October 26, 2012
HOLES IN THE HULL: In his Friday column, Jonah Goldberg writes that Obama’s military rhetoric in the third presidential debate, was “an example of how thoroughly liberalism has confused sneering for intellectual confidence…Obama’s argument — if that’s not too generous a word — is that the Navy in particular, and the military in general, can do so much more because of technological advances:”
What innovation does he have in mind? Many of our warplanes and nearly all of our major naval vessels are much older than the pilots and sailors flying and sailing them. It’s great to talk up the benefits of innovation, but that argument starts to sputter when you realize we are often relying on the innovation of older generations. For all his talk about the game Battleship, we haven’t built a real battleship in almost 70 years, and the Navy hasn’t had one in its arsenal for decades.
But what I find most interesting about this argument is how selective it is. For instance, defenders of Obama’s Keynesian economic policies are constantly touting the benefits of big, high-tech spending programs because of the “multiplier effect” — the increased economic activity “primed” by government spending.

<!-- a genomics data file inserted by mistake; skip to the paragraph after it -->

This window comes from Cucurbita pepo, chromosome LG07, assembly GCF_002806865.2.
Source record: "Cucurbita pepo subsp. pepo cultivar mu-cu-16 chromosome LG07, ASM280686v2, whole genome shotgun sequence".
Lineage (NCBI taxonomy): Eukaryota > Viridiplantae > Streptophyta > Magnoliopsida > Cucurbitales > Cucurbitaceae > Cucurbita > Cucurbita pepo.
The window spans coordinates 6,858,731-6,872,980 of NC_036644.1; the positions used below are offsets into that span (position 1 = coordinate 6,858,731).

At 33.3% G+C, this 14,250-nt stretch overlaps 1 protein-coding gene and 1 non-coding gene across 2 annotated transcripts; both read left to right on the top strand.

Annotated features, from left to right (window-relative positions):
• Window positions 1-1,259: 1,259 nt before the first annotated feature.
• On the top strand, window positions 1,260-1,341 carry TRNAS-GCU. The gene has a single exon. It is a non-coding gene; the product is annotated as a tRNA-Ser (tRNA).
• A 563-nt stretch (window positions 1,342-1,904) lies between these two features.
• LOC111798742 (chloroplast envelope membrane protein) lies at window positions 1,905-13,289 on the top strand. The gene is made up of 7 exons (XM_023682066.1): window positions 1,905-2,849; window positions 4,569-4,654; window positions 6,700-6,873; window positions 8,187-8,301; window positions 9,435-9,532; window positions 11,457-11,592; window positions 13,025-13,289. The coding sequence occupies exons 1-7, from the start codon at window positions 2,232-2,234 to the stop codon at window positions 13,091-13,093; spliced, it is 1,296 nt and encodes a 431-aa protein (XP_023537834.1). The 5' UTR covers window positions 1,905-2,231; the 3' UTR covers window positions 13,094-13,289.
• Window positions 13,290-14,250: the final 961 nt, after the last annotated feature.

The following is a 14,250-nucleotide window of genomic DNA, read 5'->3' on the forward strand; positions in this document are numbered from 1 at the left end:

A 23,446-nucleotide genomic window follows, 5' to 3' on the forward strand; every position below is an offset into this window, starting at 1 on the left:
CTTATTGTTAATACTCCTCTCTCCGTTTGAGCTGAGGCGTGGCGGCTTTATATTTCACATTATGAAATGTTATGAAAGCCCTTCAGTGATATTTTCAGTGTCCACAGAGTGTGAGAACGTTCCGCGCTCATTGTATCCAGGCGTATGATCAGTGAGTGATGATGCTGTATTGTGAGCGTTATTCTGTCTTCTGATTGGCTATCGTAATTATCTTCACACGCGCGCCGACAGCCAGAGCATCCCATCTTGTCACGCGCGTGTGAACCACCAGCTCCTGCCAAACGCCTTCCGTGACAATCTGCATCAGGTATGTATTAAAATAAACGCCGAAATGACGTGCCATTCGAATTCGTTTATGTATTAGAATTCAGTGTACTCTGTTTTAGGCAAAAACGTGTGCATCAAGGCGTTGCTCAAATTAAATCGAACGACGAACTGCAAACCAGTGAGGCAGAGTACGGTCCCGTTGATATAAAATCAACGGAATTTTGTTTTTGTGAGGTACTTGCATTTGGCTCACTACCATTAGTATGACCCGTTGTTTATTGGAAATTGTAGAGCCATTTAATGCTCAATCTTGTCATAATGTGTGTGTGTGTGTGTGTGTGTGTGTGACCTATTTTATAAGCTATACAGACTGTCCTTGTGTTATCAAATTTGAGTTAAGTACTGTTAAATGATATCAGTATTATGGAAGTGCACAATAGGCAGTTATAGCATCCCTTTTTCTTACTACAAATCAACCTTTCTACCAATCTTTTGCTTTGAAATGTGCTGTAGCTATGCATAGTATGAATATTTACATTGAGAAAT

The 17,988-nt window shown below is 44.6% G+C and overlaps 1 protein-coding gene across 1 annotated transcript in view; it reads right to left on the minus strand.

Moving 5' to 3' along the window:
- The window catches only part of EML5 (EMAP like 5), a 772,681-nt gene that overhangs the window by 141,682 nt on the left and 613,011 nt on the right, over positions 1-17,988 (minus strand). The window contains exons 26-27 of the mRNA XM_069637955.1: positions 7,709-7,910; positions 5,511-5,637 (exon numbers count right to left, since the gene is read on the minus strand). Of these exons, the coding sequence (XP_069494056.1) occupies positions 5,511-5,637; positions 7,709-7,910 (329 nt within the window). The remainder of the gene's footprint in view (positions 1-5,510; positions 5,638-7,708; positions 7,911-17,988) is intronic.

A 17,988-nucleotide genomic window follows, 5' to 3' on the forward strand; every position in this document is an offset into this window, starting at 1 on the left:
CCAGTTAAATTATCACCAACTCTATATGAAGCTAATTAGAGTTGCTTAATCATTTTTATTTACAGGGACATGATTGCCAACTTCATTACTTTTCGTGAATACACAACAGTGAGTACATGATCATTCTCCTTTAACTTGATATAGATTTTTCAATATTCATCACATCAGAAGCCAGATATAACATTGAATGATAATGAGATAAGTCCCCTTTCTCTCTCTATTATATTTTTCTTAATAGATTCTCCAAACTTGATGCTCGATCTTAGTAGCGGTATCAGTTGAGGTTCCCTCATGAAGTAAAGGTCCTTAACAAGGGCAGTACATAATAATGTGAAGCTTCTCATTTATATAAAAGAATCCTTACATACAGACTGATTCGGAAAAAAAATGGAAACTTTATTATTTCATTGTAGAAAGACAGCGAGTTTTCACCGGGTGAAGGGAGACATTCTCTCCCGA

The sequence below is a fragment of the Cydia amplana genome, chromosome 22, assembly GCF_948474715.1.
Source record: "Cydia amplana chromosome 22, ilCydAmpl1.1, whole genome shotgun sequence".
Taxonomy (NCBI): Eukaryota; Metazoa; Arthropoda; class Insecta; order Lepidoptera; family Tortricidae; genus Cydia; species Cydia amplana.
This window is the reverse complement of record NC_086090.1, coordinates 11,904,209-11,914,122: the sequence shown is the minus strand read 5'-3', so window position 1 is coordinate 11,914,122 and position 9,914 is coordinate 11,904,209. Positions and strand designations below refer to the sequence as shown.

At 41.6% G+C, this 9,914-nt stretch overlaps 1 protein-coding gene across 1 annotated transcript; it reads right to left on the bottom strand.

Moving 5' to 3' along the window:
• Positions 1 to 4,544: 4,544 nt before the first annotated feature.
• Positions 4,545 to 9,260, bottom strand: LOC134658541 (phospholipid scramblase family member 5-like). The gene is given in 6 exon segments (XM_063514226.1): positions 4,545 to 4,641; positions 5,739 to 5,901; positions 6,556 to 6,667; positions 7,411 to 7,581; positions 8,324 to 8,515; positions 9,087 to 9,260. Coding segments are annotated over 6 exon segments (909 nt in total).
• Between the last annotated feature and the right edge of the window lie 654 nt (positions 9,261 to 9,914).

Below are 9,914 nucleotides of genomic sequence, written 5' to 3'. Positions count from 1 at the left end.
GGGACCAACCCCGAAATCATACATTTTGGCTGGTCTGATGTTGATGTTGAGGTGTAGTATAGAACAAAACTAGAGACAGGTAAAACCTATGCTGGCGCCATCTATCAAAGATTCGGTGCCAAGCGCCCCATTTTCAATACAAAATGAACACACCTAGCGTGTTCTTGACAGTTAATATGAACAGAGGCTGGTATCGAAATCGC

Indeed, the economists who subscribe to these views tend to tout military spending as particularly good evidence in their favor. Many argue that it was the massive spending during World War II that really pulled us out of the Great Depression (a flawed theory but more credible than the New Deal itself, which mostly prolonged the Great Depression).
And yet, it seems that military spending is the only Keynesian pump-priming this president doesn’t like.
Conversely, his argument that technological advances should deliver increased savings by providing more “bang for the buck” doesn’t seem to enter his thinking anywhere else. In the private sector he finds improved efficiencies to be a burden — all of those ATM machines taking away good bank-teller jobs.
Read the whole thing.
RELATED: Charles Krauthammer adds, “Obama would have made a very good Bourbon. He’s certainly not a very good debater. He showed it again Monday night.”